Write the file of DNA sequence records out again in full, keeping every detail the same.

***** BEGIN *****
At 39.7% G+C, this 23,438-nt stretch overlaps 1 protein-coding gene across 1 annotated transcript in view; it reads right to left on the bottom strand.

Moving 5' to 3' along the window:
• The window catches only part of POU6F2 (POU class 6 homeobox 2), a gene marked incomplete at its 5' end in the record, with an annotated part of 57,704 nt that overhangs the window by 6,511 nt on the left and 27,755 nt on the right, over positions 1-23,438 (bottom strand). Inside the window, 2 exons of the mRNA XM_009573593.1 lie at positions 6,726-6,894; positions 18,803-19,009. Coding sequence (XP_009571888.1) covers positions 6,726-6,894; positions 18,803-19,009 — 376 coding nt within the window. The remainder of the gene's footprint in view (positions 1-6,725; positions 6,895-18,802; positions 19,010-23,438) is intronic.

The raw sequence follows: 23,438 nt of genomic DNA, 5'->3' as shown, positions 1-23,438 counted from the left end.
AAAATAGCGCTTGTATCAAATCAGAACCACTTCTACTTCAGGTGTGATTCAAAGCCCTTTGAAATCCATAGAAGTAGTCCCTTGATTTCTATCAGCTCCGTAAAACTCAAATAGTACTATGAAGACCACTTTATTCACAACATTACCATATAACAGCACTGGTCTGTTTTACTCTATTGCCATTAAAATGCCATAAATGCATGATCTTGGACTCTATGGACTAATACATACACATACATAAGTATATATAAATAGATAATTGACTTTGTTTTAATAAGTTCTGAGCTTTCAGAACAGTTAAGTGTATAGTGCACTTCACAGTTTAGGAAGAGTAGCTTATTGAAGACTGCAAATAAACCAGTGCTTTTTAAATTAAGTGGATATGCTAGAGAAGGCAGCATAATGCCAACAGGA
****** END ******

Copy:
At 39.7% G+C, this 23,438-nt stretch overlaps 1 protein-coding gene across 1 annotated transcript in view; it reads right to left on the bottom strand.

Moving 5' to 3' along the window:
• The window catches only part of POU6F2 (POU class 6 homeobox 2), a gene marked incomplete at its 5' end in the record, with an annotated part of 57,704 nt that overhangs the window by 6,511 nt on the left and 27,755 nt on the right, over positions 1-23,438 (bottom strand). Inside the window, 2 exons of the mRNA XM_009573593.1 lie at positions 6,726-6,894; positions 18,803-19,009. Coding sequence (XP_009571888.1) covers positions 6,726-6,894; positions 18,803-19,009 — 376 coding nt within the window. The remainder of the gene's footprint in view (positions 1-6,725; positions 6,895-18,802; positions 19,010-23,438) is intronic.

The raw sequence follows: 23,438 nt of genomic DNA, 5'->3' as shown, positions 1-23,438 counted from the left end.
AAAATAGCGCTTGTATCAAATCAGAACCACTTCTACTTCAGGTGTGATTCAAAGCCCTTTGAAATCCATAGAAGTAGTCCCTTGATTTCTATCAGCTCCGTAAAACTCAAATAGTACTATGAAGACCACTTTATTCACAACATTACCATATAACAGCACTGGTCTGTTTTACTCTATTGCCATTAAAATGCCATAAATGCATGATCTTGGACTCTATGGACTAATACATACACATACATAAGTATATATAAATAGATAATTGACTTTGTTTTAATAAGTTCTGAGCTTTCAGAACAGTTAAGTGTATAGTGCACTTCACAGTTTAGGAAGAGTAGCTTATTGAAGACTGCAAATAAACCAGTGCTTTTTAAATTAAGTGGATATGCTAGAGAAGGCAGCATAATGCCAACAGGA